While the performance of some Caribbean economies has returned to the levels they were before the 2008 financial crisis, others have not and will take some time to do so.
Chair of the Organisation of Eastern Caribbean States (OECS) Authority, Prime Minister Ralph Gonsalves made the point as last Friday’s meeting of the Eastern Caribbean Central Bank Authority got underway in Buccament Bay.
He said that in the case of St. Vincent and the Grenadines, between 2008 and 2010, there was aggregate negative economic growth of 4.8 per cent
In 2011, there was positive growth of 0.3 per cent, in 2012 1.5 per cent and in 2013, the estimate is 3.1 per cent.
“So, if you add those, you will see we are at an aggregate of 4.9 [per cent], which is just about the level where we were in the pre-crisis period,” said Gonsalves, who is also Minister of Finance.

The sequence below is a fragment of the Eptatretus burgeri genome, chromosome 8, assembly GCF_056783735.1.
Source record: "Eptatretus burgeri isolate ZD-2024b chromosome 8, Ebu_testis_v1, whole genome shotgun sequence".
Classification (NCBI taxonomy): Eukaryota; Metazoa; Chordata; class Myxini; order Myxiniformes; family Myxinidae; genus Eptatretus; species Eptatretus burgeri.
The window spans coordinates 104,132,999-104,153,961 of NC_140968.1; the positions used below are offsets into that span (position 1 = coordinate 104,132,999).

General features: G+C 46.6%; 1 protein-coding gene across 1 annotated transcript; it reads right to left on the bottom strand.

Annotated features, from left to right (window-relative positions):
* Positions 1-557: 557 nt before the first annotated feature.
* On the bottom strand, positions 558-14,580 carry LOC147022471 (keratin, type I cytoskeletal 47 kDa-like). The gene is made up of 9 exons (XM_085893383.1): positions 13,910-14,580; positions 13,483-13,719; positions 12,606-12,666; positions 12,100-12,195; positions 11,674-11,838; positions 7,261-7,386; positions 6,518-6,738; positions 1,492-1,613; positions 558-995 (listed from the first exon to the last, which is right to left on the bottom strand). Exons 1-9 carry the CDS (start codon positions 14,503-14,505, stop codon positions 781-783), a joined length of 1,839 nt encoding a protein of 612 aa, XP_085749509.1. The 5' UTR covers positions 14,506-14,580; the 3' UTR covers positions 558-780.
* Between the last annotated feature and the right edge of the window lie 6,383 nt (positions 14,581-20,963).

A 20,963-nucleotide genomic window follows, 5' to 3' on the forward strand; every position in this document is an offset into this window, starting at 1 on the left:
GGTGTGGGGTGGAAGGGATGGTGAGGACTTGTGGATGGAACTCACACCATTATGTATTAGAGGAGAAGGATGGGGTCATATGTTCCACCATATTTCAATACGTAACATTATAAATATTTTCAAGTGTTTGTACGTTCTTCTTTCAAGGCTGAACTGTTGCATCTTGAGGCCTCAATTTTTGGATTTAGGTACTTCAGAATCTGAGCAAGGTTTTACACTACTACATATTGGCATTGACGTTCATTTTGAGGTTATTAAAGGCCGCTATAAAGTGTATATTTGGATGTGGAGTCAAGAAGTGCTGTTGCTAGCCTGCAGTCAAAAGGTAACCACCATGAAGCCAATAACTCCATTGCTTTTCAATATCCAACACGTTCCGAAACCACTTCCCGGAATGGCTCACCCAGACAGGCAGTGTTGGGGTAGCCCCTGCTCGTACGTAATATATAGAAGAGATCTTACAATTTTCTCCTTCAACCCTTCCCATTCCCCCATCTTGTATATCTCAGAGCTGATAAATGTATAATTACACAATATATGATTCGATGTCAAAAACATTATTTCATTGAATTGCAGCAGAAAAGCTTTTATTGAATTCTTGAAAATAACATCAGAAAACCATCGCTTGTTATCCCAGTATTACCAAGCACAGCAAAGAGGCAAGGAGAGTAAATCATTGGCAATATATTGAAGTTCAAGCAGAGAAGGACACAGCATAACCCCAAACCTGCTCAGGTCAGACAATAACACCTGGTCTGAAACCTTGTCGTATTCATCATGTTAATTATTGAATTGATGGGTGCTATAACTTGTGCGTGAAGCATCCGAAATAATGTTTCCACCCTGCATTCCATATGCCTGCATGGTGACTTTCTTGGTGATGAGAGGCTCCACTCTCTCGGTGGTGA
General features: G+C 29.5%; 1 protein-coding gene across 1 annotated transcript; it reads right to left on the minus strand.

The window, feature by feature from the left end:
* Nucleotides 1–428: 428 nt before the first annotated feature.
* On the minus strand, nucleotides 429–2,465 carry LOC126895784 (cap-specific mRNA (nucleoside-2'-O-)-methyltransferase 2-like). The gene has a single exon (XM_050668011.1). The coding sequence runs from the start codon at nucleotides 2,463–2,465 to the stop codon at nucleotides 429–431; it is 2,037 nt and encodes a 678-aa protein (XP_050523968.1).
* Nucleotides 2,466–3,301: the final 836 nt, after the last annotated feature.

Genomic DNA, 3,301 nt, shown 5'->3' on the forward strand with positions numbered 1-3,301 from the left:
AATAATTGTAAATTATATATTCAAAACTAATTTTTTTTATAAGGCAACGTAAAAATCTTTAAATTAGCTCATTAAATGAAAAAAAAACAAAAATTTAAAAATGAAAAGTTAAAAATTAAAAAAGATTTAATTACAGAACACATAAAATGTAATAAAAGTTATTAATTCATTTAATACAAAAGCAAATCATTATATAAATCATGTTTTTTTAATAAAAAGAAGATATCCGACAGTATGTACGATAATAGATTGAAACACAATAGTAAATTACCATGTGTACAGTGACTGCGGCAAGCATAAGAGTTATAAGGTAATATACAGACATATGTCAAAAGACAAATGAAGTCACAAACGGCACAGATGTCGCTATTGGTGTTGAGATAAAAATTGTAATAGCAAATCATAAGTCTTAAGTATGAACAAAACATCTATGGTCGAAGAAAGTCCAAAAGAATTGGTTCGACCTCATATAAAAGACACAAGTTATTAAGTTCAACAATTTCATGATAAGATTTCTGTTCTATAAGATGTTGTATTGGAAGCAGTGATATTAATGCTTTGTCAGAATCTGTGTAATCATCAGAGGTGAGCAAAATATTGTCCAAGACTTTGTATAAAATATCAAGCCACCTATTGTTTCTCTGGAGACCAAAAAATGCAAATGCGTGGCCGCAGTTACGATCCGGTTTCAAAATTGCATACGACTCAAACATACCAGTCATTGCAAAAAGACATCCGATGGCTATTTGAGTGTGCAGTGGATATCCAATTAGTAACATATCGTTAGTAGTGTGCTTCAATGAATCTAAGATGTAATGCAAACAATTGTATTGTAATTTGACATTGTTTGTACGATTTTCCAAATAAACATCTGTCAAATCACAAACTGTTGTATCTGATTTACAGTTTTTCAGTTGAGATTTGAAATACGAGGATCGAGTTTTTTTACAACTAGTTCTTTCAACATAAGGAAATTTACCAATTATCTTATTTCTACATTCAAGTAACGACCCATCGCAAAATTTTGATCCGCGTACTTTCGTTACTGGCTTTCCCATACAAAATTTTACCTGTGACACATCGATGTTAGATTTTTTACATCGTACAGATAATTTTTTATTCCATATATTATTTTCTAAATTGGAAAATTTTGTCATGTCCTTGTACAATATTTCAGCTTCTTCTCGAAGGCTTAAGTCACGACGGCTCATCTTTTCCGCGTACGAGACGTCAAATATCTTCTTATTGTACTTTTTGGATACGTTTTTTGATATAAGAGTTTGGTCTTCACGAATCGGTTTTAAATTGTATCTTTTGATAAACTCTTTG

“So, we are coming out as a whole, regionally. We are not all coming out at the same pace,” he said, adding that that is to be expected and some economies tend to accelerate more than others.
“I know it is a favourite pastime of those who want to create mischief and misinformation rather than serious analysis that If you see in one year, Grenada goes up a little more than St. Vincent or St. Vincent goes up a little more than Dominica, or Antigua, for it to be said, ‘Ah, you see! Grenada has gone up a little more than you. They are just down the road. What is Keith Mitchell doing [that] you [are] not doing?’” Gonsalves said.
“That is a kind of childishness, a sort of puerile analysis which we as serious people must ignore and look at underlying trends, where we are and where we are going and what got us to where are. What are the extant conditions with all the limitations and how are we seeking to take care an channel the possibilities. Then we are talking like serious, mature people,” Gonsalves said.